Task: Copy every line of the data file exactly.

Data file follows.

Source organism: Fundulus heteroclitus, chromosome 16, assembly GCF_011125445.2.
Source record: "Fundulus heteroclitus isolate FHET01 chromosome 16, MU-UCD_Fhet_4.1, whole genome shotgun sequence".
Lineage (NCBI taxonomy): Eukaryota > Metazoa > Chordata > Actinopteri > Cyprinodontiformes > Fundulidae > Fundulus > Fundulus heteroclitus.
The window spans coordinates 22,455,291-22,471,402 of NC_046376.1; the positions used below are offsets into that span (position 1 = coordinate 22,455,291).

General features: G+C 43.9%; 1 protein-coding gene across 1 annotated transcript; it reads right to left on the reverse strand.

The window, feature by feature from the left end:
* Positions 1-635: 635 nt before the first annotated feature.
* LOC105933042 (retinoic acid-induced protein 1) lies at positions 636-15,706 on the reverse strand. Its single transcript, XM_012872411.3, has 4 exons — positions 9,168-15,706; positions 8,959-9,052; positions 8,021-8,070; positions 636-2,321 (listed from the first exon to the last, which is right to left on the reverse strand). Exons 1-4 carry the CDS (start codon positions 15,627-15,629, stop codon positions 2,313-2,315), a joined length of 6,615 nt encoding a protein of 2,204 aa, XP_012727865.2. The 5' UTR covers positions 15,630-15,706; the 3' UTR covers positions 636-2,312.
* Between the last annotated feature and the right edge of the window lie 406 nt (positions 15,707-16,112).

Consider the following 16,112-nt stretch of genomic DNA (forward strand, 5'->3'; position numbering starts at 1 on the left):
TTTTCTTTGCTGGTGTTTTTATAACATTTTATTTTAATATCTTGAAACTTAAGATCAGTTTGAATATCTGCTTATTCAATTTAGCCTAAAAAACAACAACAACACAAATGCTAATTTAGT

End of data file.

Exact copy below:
Source organism: Fundulus heteroclitus, chromosome 16, assembly GCF_011125445.2.
Source record: "Fundulus heteroclitus isolate FHET01 chromosome 16, MU-UCD_Fhet_4.1, whole genome shotgun sequence".
Lineage (NCBI taxonomy): Eukaryota > Metazoa > Chordata > Actinopteri > Cyprinodontiformes > Fundulidae > Fundulus > Fundulus heteroclitus.
The window spans coordinates 22,455,291-22,471,402 of NC_046376.1; the positions used below are offsets into that span (position 1 = coordinate 22,455,291).

General features: G+C 43.9%; 1 protein-coding gene across 1 annotated transcript; it reads right to left on the reverse strand.

The window, feature by feature from the left end:
* Positions 1-635: 635 nt before the first annotated feature.
* LOC105933042 (retinoic acid-induced protein 1) lies at positions 636-15,706 on the reverse strand. Its single transcript, XM_012872411.3, has 4 exons — positions 9,168-15,706; positions 8,959-9,052; positions 8,021-8,070; positions 636-2,321 (listed from the first exon to the last, which is right to left on the reverse strand). Exons 1-4 carry the CDS (start codon positions 15,627-15,629, stop codon positions 2,313-2,315), a joined length of 6,615 nt encoding a protein of 2,204 aa, XP_012727865.2. The 5' UTR covers positions 15,630-15,706; the 3' UTR covers positions 636-2,312.
* Between the last annotated feature and the right edge of the window lie 406 nt (positions 15,707-16,112).

Consider the following 16,112-nt stretch of genomic DNA (forward strand, 5'->3'; position numbering starts at 1 on the left):
TTTTCTTTGCTGGTGTTTTTATAACATTTTATTTTAATATCTTGAAACTTAAGATCAGTTTGAATATCTGCTTATTCAATTTAGCCTAAAAAACAACAACAACACAAATGCTAATTTAGT